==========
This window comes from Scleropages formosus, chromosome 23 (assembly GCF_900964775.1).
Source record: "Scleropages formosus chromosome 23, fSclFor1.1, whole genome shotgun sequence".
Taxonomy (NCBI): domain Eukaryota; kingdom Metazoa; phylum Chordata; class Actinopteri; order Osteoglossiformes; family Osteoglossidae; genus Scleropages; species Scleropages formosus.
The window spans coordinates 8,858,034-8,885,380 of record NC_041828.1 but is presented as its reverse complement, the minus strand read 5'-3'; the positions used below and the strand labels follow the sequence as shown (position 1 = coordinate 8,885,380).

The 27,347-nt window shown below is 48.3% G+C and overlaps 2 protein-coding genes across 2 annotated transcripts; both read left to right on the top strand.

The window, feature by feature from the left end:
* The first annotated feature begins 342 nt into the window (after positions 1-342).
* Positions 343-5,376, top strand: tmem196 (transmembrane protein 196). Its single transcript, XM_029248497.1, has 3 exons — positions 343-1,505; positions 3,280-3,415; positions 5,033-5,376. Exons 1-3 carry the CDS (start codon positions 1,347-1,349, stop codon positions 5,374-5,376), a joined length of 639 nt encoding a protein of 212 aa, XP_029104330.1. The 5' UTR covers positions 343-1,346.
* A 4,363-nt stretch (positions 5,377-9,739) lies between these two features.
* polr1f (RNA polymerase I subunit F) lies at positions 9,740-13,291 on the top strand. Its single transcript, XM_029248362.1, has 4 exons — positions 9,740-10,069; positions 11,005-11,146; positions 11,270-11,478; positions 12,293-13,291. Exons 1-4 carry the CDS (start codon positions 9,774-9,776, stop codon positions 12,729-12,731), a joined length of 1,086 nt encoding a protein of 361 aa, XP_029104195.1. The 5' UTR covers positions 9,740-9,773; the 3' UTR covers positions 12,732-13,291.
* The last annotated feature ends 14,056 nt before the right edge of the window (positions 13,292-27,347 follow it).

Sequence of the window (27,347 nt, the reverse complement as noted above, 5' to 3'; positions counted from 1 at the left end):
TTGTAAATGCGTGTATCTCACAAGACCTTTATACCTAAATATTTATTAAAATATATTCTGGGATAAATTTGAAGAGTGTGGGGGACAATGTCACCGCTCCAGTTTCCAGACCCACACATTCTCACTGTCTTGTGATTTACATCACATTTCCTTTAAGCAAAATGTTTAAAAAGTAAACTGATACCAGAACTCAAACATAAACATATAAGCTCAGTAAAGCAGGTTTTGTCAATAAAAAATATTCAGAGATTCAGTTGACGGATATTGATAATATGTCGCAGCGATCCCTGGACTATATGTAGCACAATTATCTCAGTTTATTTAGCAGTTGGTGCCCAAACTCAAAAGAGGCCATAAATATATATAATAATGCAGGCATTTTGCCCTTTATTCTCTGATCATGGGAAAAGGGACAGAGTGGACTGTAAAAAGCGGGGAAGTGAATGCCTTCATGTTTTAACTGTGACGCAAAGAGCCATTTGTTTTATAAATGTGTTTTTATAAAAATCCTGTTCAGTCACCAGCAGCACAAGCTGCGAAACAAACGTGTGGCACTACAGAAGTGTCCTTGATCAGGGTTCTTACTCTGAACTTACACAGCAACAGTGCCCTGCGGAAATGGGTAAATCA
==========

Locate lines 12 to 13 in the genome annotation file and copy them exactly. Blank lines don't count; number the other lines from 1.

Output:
Sequence of the window (27,347 nt, the reverse complement as noted above, 5' to 3'; positions counted from 1 at the left end):
TTGTAAATGCGTGTATCTCACAAGACCTTTATACCTAAATATTTATTAAAATATATTCTGGGATAAATTTGAAGAGTGTGGGGGACAATGTCACCGCTCCAGTTTCCAGACCCACACATTCTCACTGTCTTGTGATTTACATCACATTTCCTTTAAGCAAAATGTTTAAAAAGTAAACTGATACCAGAACTCAAACATAAACATATAAGCTCAGTAAAGCAGGTTTTGTCAATAAAAAATATTCAGAGATTCAGTTGACGGATATTGATAATATGTCGCAGCGATCCCTGGACTATATGTAGCACAATTATCTCAGTTTATTTAGCAGTTGGTGCCCAAACTCAAAAGAGGCCATAAATATATATAATAATGCAGGCATTTTGCCCTTTATTCTCTGATCATGGGAAAAGGGACAGAGTGGACTGTAAAAAGCGGGGAAGTGAATGCCTTCATGTTTTAACTGTGACGCAAAGAGCCATTTGTTTTATAAATGTGTTTTTATAAAAATCCTGTTCAGTCACCAGCAGCACAAGCTGCGAAACAAACGTGTGGCACTACAGAAGTGTCCTTGATCAGGGTTCTTACTCTGAACTTACACAGCAACAGTGCCCTGCGGAAATGGGTAAATCA